Catechetical instruction was one of the subjects which occupied the Council of Trent, and the Fathers arranged that a Catechism should be drawn up by a commission and be approved by the council. This plan fell through, and they put the whole matter in the Pope's hands. Pius IV. entrusted the work to four theologians viz. Calinius, archbishop of Zara; Fuscararius (Foscarari), Bishop of Modena: Marinus, Archbishop of Lanciano; and Fureirius (Fureiro), a Portuguese. All of them except the first were Dominicans. Scholars were appointed to see to the purity of style. St. Charles Borromeo took a great part in assisting the undertaking. In 1564 the book was finished, whereupon it was examined by a new commission under Cardinal Sirletus. Towards the close of 1566 the Catechism appeared, under the title "Catechismus Romanus, ex Decreto Concilii Tridentini, Pii V. Pont. Max. jussu editus. Romæ, in ædibus Populi Romani, apud Aldum Manutium." The original edition contains no chapters and no answers. This Catechism possesses very high though not absolute authority, and has been regarded as a model of clearness, simplicity and purity of language, of method, and doctrinal precision. But it was not fitted for direct use in catechetical instruction, being intended for parish priests and others who have to catechize rather than for those who receive instruction. Catechisms, therefore, of various sizes, have been prepared by bishops for their dioceses, or, as in England, the bishops in concert approve a Catechism for use in the whole country or province.


A NAME originally given to those who instructed persons preparing for baptism. Catechists were in early times also called nautologoi, because they brought the sailors on board the ship of the Church.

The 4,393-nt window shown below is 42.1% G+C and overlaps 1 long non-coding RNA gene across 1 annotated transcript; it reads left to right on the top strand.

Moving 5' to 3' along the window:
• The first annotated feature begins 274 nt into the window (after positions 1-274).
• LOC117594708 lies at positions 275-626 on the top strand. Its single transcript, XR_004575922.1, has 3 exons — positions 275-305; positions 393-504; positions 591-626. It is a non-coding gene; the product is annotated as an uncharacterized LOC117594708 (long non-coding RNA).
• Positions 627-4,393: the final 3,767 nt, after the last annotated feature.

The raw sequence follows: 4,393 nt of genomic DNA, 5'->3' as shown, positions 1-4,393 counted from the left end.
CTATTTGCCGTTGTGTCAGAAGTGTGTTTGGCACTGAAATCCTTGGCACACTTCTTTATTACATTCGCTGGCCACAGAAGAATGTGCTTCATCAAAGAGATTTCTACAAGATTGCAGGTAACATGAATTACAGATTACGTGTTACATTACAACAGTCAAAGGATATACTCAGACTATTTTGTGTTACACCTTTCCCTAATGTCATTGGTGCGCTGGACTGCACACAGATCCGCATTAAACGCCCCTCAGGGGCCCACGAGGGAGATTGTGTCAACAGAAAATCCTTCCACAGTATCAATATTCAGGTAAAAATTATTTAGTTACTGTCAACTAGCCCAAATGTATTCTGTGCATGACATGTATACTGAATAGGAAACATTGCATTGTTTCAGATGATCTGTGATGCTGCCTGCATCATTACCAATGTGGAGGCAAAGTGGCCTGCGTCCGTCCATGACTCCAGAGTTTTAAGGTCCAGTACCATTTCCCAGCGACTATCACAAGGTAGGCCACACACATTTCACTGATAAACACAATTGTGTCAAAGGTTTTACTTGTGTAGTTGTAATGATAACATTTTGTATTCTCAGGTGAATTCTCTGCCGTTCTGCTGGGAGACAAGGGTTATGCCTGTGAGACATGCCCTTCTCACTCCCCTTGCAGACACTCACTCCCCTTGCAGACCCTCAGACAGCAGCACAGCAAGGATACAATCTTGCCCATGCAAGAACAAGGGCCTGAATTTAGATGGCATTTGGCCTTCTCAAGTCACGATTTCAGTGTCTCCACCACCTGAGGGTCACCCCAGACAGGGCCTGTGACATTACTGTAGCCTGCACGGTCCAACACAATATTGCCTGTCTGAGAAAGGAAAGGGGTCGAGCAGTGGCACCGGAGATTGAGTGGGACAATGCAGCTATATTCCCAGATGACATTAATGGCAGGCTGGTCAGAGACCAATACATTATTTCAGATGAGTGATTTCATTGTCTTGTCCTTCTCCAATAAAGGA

1 Bömos occurs only once in the New Testament, and then of a heathen altar; Acts xvii.?

2 Maldonatus ignores that given above. of Matt. v. 23. Estius, following St. Thomas distinctly rejects that of Heb. xiii. 10.

3 Philaa. 4.

4 De Orat. 19

5 Cardinal Newman's Development, 27

6 It is enclosed in the Papal altar of this church, except a portion of it, which is preserved in the church of St. Pudentiana: so, at least, say the writer of the article "Altar" in Kraus' Real Encyclopedia.

7 Rock. Hierurgia, 497 seq.

8 Synod of Orange, anno 441. Hefele, Conciliengeschichte, ii. P. 293.

9 Hefele, ibid. p. 653.

10 The rubric says only a cross, but a crucifix is prescribed by subsequent decrees of the Congregation of Rites. Liguor. Theol. Mor. vi. n. 393.

11 Tabella secretarum, in use since the sixteenth century. The rubric mentions one under the cross, but now two others are placed one at each end of the altar.

12 De Miss. ii. 5. He adds a third sense viz. consent to a request but gives no clear instance of this use.

13 viii. 12.

14 Apol. i. 67.

15 "It was introduced in the eighth," says Dr. Rock; but see Hefele, Beiträge zur Kirchengeschicht, etc, 11.

Return to Contents

Return to Homepage.